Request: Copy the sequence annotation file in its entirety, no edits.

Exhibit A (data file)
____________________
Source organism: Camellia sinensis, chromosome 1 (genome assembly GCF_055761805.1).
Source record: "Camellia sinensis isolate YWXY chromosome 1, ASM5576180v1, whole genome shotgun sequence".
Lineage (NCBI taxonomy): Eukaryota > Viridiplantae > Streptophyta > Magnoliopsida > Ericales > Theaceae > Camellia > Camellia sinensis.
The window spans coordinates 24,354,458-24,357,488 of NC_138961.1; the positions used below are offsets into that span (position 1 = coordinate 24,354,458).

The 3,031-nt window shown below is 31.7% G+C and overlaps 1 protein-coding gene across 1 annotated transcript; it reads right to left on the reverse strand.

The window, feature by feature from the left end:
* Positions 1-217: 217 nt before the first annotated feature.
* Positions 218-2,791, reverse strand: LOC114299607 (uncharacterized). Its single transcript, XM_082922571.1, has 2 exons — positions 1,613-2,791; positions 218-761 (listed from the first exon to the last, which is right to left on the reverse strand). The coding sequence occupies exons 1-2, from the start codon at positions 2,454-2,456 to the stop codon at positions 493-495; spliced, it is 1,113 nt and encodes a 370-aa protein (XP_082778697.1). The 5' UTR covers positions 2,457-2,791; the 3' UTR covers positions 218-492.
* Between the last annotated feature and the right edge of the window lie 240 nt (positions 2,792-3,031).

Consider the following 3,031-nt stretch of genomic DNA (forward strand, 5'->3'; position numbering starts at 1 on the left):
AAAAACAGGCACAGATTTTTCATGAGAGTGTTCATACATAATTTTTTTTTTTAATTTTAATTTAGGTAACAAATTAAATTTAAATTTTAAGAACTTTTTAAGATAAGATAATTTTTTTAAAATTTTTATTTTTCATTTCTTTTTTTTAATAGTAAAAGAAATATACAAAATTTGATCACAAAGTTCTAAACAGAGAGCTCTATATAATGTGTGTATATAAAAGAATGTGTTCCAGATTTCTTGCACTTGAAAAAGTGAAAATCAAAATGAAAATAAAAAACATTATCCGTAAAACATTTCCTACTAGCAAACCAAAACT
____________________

Source organism: Camellia sinensis, chromosome 1 (genome assembly GCF_055761805.1).
Source record: "Camellia sinensis isolate YWXY chromosome 1, ASM5576180v1, whole genome shotgun sequence".
Lineage (NCBI taxonomy): Eukaryota > Viridiplantae > Streptophyta > Magnoliopsida > Ericales > Theaceae > Camellia > Camellia sinensis.
The window spans coordinates 24,354,458-24,357,488 of NC_138961.1; the positions used below are offsets into that span (position 1 = coordinate 24,354,458).

The 3,031-nt window shown below is 31.7% G+C and overlaps 1 protein-coding gene across 1 annotated transcript; it reads right to left on the reverse strand.

The window, feature by feature from the left end:
* Positions 1-217: 217 nt before the first annotated feature.
* Positions 218-2,791, reverse strand: LOC114299607 (uncharacterized). Its single transcript, XM_082922571.1, has 2 exons — positions 1,613-2,791; positions 218-761 (listed from the first exon to the last, which is right to left on the reverse strand). The coding sequence occupies exons 1-2, from the start codon at positions 2,454-2,456 to the stop codon at positions 493-495; spliced, it is 1,113 nt and encodes a 370-aa protein (XP_082778697.1). The 5' UTR covers positions 2,457-2,791; the 3' UTR covers positions 218-492.
* Between the last annotated feature and the right edge of the window lie 240 nt (positions 2,792-3,031).

Consider the following 3,031-nt stretch of genomic DNA (forward strand, 5'->3'; position numbering starts at 1 on the left):
AAAAACAGGCACAGATTTTTCATGAGAGTGTTCATACATAATTTTTTTTTTTAATTTTAATTTAGGTAACAAATTAAATTTAAATTTTAAGAACTTTTTAAGATAAGATAATTTTTTTAAAATTTTTATTTTTCATTTCTTTTTTTTAATAGTAAAAGAAATATACAAAATTTGATCACAAAGTTCTAAACAGAGAGCTCTATATAATGTGTGTATATAAAAGAATGTGTTCCAGATTTCTTGCACTTGAAAAAGTGAAAATCAAAATGAAAATAAAAAACATTATCCGTAAAACATTTCCTACTAGCAAACCAAAACT